Guatemala is home to a wide range of restaurants, serving cuisine from a great many countries and cultures. You can find everything from Chinese to Mexican food here, but there are, of course, some local specialities – tortillas and tacos, for example. The most tasty are the ones filled with grilled meat, beans and rice. To wash them down, it is common to drink beer, rum or Quetzalteca – the local spirit.
We will send you your flight reservation as soon as you book your trip. You can see times and routes on the itinerary. It is important to check your name for spelling mistakes. The name on the reservation must be exactly as in your passport. If you have any comments on the itinerary or find mistakes in the names, please contact us immediately.
Today, there are only electronic airline tickets (e-tickets), so you do not receive a physical ticket for use at the airport check-in. When you check in at the airport, you use your passport and a booking reference. The booking reference is on your itinerary.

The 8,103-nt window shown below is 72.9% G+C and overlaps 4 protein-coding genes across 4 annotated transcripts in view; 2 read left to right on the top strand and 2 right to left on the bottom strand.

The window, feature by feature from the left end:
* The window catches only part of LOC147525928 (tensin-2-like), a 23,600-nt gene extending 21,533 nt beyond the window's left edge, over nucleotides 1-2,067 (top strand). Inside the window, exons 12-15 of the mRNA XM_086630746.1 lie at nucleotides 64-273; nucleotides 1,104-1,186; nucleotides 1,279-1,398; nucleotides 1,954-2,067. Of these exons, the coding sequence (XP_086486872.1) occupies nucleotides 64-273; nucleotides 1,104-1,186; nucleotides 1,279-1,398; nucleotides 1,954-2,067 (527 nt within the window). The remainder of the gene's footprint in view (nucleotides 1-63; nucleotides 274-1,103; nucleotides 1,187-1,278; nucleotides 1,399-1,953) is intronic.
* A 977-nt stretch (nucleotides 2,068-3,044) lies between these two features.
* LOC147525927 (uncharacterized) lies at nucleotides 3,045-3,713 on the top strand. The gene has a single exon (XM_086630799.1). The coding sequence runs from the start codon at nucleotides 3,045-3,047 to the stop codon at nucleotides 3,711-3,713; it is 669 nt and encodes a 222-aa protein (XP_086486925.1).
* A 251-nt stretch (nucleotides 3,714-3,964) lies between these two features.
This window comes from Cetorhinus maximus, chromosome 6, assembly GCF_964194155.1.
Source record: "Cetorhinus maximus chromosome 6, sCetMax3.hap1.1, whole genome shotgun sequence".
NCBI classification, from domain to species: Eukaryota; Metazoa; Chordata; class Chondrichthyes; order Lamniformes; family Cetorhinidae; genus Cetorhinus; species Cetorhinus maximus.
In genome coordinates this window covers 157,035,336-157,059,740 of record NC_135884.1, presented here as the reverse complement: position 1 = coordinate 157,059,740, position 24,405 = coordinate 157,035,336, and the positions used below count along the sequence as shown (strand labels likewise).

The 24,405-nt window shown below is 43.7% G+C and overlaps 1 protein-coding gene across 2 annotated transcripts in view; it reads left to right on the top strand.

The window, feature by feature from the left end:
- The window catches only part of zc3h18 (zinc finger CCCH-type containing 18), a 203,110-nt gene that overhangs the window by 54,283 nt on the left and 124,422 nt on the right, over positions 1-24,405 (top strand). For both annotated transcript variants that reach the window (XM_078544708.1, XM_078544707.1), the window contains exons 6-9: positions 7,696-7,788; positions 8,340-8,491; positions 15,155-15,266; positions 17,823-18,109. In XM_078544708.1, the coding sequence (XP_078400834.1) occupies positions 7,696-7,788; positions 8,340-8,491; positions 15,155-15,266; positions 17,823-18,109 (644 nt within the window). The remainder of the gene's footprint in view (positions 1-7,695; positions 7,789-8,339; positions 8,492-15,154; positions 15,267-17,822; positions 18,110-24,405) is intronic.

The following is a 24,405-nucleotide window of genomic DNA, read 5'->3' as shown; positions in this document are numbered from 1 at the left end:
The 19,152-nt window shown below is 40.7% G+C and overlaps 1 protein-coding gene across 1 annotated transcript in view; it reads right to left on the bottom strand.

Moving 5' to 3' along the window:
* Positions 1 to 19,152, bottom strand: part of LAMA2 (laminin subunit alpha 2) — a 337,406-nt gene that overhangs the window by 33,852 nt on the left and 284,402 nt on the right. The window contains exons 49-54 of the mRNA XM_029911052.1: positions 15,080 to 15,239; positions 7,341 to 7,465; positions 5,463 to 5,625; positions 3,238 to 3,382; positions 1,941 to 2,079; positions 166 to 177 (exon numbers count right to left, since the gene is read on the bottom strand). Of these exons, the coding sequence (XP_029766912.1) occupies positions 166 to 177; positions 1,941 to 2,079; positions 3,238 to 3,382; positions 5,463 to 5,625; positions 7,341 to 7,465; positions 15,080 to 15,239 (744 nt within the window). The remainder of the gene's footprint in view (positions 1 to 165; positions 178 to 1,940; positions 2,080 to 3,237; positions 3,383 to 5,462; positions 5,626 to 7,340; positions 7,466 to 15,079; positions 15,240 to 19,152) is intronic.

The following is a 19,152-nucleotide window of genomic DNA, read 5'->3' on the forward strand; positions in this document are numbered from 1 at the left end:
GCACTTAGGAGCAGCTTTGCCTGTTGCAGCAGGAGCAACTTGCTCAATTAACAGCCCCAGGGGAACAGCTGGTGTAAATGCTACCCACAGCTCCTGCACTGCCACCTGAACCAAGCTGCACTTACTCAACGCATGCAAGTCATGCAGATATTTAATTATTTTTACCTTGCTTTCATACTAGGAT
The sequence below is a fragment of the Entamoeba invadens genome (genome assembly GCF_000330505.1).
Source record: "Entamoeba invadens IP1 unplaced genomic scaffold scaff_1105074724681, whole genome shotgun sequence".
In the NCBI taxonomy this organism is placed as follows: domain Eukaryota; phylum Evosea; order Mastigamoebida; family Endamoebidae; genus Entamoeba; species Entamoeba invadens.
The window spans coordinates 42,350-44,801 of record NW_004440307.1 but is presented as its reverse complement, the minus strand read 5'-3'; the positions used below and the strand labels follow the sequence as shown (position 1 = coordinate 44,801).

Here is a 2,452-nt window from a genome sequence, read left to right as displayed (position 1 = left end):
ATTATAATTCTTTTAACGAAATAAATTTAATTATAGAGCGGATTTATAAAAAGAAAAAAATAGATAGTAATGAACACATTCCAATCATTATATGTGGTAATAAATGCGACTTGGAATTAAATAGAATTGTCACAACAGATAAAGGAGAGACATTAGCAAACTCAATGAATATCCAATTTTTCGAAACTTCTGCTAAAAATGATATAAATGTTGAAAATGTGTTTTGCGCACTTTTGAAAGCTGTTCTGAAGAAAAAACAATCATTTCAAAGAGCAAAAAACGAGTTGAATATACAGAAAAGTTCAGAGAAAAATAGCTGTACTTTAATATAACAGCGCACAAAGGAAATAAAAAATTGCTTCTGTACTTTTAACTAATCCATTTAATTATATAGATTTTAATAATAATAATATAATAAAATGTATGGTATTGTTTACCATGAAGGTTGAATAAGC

Once you have purchased a tour through us, you will receive our service letter before your departure. The service letter contains important information about online check-in, what to do in the event of a delay, our agreed guidelines for tips, etc. In addition, you will find important telephone numbers for our local agents as well as our emergency telephone number.
So it is important that you print out the service letter and bring it with you.
We recommend that you make a seat reservation on the plane. Many airlines also offer to upgrade reserved tickets for seats with extra space and comfort, e.g. Economy Comfort at KLM and Premium Voyageur at Air France. You can do this through the airline’s website. Most airlines have a point in the menu called “manage my booking”. Please note that many airlines require payment for seat reservation, so you should have your credit/debit card to hand when you get started.